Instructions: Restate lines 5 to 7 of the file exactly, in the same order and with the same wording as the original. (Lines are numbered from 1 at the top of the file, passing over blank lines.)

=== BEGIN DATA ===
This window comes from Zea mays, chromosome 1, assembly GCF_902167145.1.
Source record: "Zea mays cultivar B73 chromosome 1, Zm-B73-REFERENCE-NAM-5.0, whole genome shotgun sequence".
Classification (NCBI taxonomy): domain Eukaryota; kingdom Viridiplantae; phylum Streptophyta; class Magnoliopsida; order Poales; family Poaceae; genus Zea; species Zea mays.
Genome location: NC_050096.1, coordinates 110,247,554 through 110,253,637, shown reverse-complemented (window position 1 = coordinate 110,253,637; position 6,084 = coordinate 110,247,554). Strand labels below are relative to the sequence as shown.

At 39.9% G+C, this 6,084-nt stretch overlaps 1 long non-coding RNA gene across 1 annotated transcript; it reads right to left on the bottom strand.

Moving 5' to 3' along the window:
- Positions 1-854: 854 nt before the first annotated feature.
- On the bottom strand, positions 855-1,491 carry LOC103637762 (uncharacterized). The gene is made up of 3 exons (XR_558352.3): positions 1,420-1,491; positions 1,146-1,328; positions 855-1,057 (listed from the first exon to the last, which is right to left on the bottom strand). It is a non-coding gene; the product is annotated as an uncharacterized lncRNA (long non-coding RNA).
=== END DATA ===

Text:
At 39.9% G+C, this 6,084-nt stretch overlaps 1 long non-coding RNA gene across 1 annotated transcript; it reads right to left on the bottom strand.

Moving 5' to 3' along the window:
- Positions 1-854: 854 nt before the first annotated feature.